🏦 Redefining Ownership
Since transaction fees are a race to the bottom…a new wave of fintechs are focused on helping you own or sell just about anything
This post was inspired by the book House of Debt by Amir Sufi and Atif Mian.
Debt is an ever present force in our lives, a driving factor that powers various aspects of our economy. However, as we navigate this intricate web of financial transactions, it becomes evident that the repercussions of debt are not evenly distributed. The levered-losses framework sheds light on how debt can intensify the impact of declining asset prices, disproportionately affecting those with the lowest net worth.
The aftermath of the 2008 recession serves as a stark illustration of this phenomenon. The surge in household debt, particularly among lower-income Americans, exacerbated wealth inequality. A prime example of the domino effect lies in the housing market, where a homeowner's equity can swiftly vanish when the value of their property plummets. In this scenario, as exemplified by the Great Financial Crisis, the lowest net-worth individuals found themselves bearing the brunt of the economic downturn.
Total net-worth by percentile relative to 1984. NLM
Against this backdrop, a new wave of fintech startups is emerging, aiming to revolutionize the way we perceive and interact with assets. These companies are pioneering fractional ownership and equity financing, ushering in a realm where the average consumer can unlock the value of traditionally illiquid assets. Beyond the crypto dimension (which I don’t plan to get into here), these innovations offer a tangible solution to the challenges posed by concentrated losses among the most economically vulnerable. I am not saying this is without risks, for what it's worth.
Fractional ownership examples:
Home equity investments: homeowners can sell a portion of their equity position in their home to an institution, creating liquidity for themselves. This functions like a preferred equity position on a physical asset. The bank is still first in line for any repayment, followed by the preferred equity investor, followed by the homeowner. This is being made possible today by companies like Hometap and Unlock.
Commercial real estate: Roofstock and Fundrise among others popularized this category nearly a decade ago and have gained serious traction. The purpose of these platforms is to help unlock broad retail access to illiquid real estate assets with high barriers to entry.
Art: Masterworks has made it possible to buy stakes in the world’s most valuable pieces of art. They directly purchase the art, store it and then facilitate the sale on behalf of all of the owners.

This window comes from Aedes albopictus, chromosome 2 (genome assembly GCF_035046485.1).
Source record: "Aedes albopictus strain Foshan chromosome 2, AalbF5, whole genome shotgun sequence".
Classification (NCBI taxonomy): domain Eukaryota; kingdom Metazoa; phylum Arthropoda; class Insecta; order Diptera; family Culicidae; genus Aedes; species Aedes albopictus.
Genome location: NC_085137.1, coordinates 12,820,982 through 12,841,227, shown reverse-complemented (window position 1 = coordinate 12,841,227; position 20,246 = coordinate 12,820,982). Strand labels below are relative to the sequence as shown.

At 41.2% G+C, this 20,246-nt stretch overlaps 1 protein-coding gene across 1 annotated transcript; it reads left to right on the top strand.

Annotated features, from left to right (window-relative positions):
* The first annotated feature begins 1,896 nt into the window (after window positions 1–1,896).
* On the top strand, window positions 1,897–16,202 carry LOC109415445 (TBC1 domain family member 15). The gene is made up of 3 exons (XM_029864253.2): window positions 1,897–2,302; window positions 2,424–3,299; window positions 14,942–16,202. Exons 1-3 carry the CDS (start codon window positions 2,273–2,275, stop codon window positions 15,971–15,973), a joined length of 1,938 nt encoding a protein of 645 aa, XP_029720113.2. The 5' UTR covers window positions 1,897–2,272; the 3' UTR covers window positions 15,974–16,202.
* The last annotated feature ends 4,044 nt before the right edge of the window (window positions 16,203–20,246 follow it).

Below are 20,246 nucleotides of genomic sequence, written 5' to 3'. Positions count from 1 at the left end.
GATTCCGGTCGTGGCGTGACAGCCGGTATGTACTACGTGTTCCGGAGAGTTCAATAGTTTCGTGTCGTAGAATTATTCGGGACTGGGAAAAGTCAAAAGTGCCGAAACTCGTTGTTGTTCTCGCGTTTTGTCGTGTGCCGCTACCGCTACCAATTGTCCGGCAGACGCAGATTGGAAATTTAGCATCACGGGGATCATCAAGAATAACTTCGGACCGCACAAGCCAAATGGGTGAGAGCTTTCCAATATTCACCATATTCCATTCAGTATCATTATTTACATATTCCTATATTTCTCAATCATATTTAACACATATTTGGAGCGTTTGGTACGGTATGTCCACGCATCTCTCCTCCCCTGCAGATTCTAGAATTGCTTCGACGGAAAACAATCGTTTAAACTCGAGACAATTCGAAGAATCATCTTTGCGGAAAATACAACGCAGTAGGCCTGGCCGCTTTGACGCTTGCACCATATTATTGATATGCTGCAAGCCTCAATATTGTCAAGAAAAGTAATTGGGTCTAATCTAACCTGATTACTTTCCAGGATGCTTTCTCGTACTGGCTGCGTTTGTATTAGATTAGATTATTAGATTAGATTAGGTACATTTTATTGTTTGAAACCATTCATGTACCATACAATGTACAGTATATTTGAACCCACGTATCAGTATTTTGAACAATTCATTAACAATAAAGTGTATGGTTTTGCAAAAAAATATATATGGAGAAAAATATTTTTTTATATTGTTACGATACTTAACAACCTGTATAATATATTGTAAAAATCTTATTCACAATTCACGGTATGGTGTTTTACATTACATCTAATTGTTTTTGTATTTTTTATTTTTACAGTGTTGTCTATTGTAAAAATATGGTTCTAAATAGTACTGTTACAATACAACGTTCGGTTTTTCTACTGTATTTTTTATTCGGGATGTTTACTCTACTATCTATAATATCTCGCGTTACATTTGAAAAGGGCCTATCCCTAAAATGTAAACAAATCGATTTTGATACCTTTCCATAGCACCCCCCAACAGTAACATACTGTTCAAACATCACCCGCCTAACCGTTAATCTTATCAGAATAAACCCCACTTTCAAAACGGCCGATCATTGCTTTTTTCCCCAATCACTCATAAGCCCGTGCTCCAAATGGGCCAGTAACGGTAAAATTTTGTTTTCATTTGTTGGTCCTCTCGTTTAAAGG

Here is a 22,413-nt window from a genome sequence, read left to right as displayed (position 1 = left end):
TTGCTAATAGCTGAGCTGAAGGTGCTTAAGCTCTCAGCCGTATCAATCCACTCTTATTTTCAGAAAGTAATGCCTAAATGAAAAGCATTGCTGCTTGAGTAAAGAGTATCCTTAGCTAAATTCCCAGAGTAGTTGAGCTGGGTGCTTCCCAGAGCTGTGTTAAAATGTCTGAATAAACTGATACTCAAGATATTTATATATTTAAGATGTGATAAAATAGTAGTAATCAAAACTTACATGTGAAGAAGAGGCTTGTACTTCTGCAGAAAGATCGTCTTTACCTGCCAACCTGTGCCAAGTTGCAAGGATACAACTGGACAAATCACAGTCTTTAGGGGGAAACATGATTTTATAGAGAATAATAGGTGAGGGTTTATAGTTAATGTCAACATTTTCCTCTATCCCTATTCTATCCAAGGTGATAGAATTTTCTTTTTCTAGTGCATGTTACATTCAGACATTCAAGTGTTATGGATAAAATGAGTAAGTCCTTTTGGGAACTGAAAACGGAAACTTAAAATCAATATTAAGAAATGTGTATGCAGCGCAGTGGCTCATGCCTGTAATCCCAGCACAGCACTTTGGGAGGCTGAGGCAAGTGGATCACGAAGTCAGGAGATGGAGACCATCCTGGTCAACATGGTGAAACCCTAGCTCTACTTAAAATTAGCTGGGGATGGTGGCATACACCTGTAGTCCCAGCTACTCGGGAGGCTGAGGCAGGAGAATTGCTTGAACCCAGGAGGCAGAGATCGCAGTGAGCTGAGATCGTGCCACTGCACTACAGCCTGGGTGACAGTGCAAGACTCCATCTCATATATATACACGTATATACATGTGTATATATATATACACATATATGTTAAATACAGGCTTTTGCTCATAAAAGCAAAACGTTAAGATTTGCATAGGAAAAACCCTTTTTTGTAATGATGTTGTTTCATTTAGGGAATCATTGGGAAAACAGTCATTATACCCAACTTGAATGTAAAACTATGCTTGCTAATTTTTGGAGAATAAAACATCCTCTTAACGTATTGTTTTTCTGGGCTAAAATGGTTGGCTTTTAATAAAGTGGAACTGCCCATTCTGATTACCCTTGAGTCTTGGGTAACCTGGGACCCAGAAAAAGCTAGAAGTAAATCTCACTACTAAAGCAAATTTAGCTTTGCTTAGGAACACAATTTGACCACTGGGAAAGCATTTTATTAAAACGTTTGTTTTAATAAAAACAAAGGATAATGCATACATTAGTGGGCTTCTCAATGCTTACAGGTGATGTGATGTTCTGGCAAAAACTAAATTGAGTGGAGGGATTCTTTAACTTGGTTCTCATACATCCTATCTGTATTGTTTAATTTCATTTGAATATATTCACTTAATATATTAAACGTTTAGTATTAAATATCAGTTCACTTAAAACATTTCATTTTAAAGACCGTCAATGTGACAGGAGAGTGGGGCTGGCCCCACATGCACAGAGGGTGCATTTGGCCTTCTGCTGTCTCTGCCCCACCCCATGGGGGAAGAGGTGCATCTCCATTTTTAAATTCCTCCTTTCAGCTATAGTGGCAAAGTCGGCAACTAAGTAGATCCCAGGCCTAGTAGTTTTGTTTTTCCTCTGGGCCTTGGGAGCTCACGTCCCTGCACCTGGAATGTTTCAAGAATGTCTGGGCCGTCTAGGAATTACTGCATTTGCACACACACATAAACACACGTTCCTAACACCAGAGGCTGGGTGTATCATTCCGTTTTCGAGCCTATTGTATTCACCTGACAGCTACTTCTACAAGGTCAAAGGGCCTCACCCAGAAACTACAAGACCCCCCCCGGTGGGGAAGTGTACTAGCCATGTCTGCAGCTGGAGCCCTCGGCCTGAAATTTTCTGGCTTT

Other: companies like Fraction and Yieldstreet are trying to make it so anyone can invest in or sell a piece of anything. From transportation to private credit to random physical assets. I think the crypto world calls these RWAs (real world assets).
Embracing these innovative financial models underscores the remarkable creativity inherent in human efforts to shape financial products. Although fractional ownership may initially seem novel, it aligns with the enduring human tradition of crafting inventive financial instruments—ranging from bundled mortgages to complex derivatives. In this evolving landscape, the potential for a more inclusive and equitable financial future looms large, propelled by the transformative power of technology and financial ingenuity. This shift may pave the way for a truly free market, where individual influence surpasses institutional dominance.
The increasing availability of equity financing options signifies a positive evolution in finance. Models like fractional ownership democratize investment opportunities, fostering a more inclusive approach to asset ownership. Beyond portfolio diversification, this trend actively addresses historical wealth disparities, providing individuals, irrespective of net worth, with opportunities for financial empowerment. The move toward equity financing not only fortifies economic resilience but also serves as a testament to human adaptability, steering us toward a future where financial opportunities are more accessible, and wealth creation is more widely shared.
I do not know how far off this future is, but the possibility excites me. If you’re interested in similar concepts, please reach out!